Anxieties around health care costs are not limited to the uninsured. In fact, nearly half (46%) of insured employees report difficulty affording their out-of-pocket costs. High out-of-pocket expenses are particularly challenging for middle income and high income earners (making around $90,000 annually) who have employer health coverage. While the HSA is a powerful vehicle to help employees save up for future medical costs, balances are not always significant enough to cover out-of-pocket expenses in the near term.
Unfortunately, there is growing evidence that high out-of-pocket costs create an unhealthy cycle of care avoidance that ultimately costs employers in lost productivity and ever increasing health insurance premiums. Here’s the business case for building a health benefits strategy that minimizes employees' out-of-pocket expenses. Let’s start with a closer look at the long-term ramifications—
Out-of-Pocket Costs Drive Care Avoidance
As one journalist put it, “...for many Americans, a trip to the doctor hinges on whether they can afford to go rather than if it’s a medical necessity.”
In 2021, half of U.S. adults say they put off or skipped some sort of health care—including doctor’s visits, medications, vaccinations, annual exams, screenings, vision checks, emergency room visits, routine blood work, and dental care—because of the cost.
With about a third of the population carrying over $10,000 of outstanding medical debt, Americans today are either reeling from the financial stress of previous care or certain that seeking medical attention will result in racking up bills they won’t be able to pay. New barriers in the pandemic only exacerbated care avoidance, with record numbers of Americans delaying or avoiding care even in extremely serious cases due to fear of COVID exposure, rising financial pressures, and hospital restrictions.
But what happens when employees avoid care due to fear of out-of-pocket costs? The truth is….the care they eventually get becomes even more expensive. Skipping treatment can have dire outcomes. Scans, screens, check ups, and preventative treatment all serve to avoid and mitigate serious illnesses and conditions that are often more treatable, and less costly when caught early.
A recent Gallup survey found that 20% of adults say they or someone in their household has had a health issue worsen after postponing care because of its price. When employees get sicker because they delayed care, the financial shocks that result are tremendous, and not just for them, but for their employers too.
So what are the consequences of care avoidance? Here are a few—
Lost Workplace Productivity
High out-of-pocket costs and care avoidance have massive implications on workplace productivity. Employees who delay care are more likely to require sick time, workers’ compensation, disability, and family and medical leave benefits in the long run. According to the Integrated Benefits Institute, serious illnesses, when not treated, result in an average of 1.5 billion lost work days a year, costing employers $575 billion annually.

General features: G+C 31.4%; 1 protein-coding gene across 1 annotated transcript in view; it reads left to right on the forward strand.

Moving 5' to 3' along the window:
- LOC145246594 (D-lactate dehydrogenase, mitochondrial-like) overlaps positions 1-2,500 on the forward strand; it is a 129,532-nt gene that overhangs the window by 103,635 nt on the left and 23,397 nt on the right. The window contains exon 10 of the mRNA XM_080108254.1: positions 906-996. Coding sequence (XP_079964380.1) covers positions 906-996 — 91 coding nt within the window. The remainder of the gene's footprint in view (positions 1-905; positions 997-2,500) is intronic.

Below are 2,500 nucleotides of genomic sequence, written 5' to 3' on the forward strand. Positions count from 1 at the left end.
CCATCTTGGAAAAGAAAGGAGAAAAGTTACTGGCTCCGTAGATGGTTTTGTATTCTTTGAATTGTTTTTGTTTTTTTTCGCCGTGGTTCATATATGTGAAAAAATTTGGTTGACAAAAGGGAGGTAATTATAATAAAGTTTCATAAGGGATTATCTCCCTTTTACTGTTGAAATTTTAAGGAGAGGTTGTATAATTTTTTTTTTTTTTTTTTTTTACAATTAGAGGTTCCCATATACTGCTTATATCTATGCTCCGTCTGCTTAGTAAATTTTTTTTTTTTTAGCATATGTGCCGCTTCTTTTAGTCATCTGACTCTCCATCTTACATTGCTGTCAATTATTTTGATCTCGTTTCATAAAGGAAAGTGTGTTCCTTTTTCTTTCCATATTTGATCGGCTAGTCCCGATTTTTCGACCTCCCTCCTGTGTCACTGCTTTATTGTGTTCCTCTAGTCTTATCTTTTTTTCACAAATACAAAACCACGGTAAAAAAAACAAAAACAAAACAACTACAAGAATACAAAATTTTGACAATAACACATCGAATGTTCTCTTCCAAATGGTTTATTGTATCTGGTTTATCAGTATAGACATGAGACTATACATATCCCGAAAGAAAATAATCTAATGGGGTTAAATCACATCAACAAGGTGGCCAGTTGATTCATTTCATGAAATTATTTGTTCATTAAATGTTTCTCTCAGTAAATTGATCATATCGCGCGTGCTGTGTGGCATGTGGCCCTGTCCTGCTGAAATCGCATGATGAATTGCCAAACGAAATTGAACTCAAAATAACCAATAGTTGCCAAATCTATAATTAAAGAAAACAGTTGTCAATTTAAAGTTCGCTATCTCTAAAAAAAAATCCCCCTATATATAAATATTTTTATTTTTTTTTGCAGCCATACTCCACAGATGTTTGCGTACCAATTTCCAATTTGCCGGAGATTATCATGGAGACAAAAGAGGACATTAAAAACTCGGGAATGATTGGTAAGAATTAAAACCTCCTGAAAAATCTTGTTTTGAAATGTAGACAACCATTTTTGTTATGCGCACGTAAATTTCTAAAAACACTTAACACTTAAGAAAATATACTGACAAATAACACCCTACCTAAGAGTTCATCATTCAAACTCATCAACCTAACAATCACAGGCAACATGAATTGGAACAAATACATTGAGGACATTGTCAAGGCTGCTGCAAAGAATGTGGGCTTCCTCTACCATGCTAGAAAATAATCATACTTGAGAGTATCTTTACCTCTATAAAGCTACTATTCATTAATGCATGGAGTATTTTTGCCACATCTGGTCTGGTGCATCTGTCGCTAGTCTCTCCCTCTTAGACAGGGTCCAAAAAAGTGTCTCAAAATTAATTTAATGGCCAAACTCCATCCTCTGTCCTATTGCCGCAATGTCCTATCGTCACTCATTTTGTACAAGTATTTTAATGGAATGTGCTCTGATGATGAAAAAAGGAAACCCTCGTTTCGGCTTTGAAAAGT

A Mentally Unhealthy Workplace
High costs around care also lead to serious mental health challenges for employees who are already experiencing anxiety, burnout, and financial stress at higher rates amidst the pandemic.
The organizational need for a mentally healthy workplace is becoming increasingly clear. According to data supplied by the American Psychiatric Association, employees with unresolved depression and anxiety experience a 35% reduction in productivity, contributing to a loss to the U.S. economy of $210.5 billion a year in absenteeism, reduced productivity, and additional medical costs.
While many employers have made efforts to introduce counseling services and mental health resources, identifying the root causes such as financial stress related to high out-of-pocket costs will be key in fundamentally shifting how employees feel at work, and how they perform as a result.
Finally, high out-of-pocket health expenses introduce the cost of high employee turnover. When employees do not feel like they’re receiving affordable health care via their employer-sponsored health coverage, they’re more likely to call it quits. A recent report by McKinsey revealed that employees who reported not receiving the care they needed were two times more likely to consider switching employers and half as likely to say they would recommend their employer to friends based on benefits.
In a time where employees are already leaving companies at record numbers amidst the Great Resignation, increasing turnover has high costs for the employer. The resources and funds required to recruit, train, and retain employees will become increasingly burdensome for employers who do not attempt to mitigate rising out-of-pocket health costs.
What We Can Do To Help
So, what can we do about out-of-pocket costs? The good news is that reducing them can mitigate or even completely eliminate the threat of poor mental health, lost productivity, and high turnover. While employers don’t need to move away from tools like the HDHP or HSA, they should consider solutions that help bridge the gap and ease the burden of out-of-pocket costs.
By finding new strategies to build peace of mind and organizational resilience around health coverage, employees will be more likely to seek care when they need it—minimizing unexpected financial shocks and resolving health issues before expensive medical interventions are necessary,